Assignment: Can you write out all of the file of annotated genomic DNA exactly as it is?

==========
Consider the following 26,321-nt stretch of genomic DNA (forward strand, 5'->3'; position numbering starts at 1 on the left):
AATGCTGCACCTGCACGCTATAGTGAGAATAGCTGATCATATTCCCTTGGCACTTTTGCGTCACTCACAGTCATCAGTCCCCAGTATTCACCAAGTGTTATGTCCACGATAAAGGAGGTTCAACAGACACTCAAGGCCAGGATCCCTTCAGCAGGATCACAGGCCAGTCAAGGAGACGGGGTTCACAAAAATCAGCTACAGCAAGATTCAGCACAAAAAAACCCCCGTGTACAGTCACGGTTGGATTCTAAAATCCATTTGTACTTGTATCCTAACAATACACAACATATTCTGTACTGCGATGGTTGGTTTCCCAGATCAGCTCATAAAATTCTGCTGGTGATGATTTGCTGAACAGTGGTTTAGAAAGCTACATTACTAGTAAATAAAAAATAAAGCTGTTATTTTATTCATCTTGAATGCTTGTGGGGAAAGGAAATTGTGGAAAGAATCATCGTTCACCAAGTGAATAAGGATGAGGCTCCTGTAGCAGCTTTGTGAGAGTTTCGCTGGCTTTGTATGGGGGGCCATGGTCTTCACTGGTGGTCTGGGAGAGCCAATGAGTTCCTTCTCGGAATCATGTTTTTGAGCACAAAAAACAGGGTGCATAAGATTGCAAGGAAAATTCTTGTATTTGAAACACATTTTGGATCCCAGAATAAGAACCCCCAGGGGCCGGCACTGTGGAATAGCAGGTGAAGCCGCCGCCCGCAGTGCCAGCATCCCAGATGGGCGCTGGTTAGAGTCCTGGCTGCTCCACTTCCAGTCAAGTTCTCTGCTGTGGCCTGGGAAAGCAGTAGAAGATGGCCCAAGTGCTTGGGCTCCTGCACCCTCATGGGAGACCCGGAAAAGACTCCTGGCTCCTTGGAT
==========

Consider the following 26,321-nt stretch of genomic DNA (forward strand, 5'->3'; position numbering starts at 1 on the left):
AATGCTGCACCTGCACGCTATAGTGAGAATAGCTGATCATATTCCCTTGGCACTTTTGCGTCACTCACAGTCATCAGTCCCCAGTATTCACCAAGTGTTATGTCCACGATAAAGGAGGTTCAACAGACACTCAAGGCCAGGATCCCTTCAGCAGGATCACAGGCCAGTCAAGGAGACGGGGTTCACAAAAATCAGCTACAGCAAGATTCAGCACAAAAAAACCCCCGTGTACAGTCACGGTTGGATTCTAAAATCCATTTGTACTTGTATCCTAACAATACACAACATATTCTGTACTGCGATGGTTGGTTTCCCAGATCAGCTCATAAAATTCTGCTGGTGATGATTTGCTGAACAGTGGTTTAGAAAGCTACATTACTAGTAAATAAAAAATAAAGCTGTTATTTTATTCATCTTGAATGCTTGTGGGGAAAGGAAATTGTGGAAAGAATCATCGTTCACCAAGTGAATAAGGATGAGGCTCCTGTAGCAGCTTTGTGAGAGTTTCGCTGGCTTTGTATGGGGGGCCATGGTCTTCACTGGTGGTCTGGGAGAGCCAATGAGTTCCTTCTCGGAATCATGTTTTTGAGCACAAAAAACAGGGTGCATAAGATTGCAAGGAAAATTCTTGTATTTGAAACACATTTTGGATCCCAGAATAAGAACCCCCAGGGGCCGGCACTGTGGAATAGCAGGTGAAGCCGCCGCCCGCAGTGCCAGCATCCCAGATGGGCGCTGGTTAGAGTCCTGGCTGCTCCACTTCCAGTCAAGTTCTCTGCTGTGGCCTGGGAAAGCAGTAGAAGATGGCCCAAGTGCTTGGGCTCCTGCACCCTCATGGGAGACCCGGAAAAGACTCCTGGCTCCTTGGAT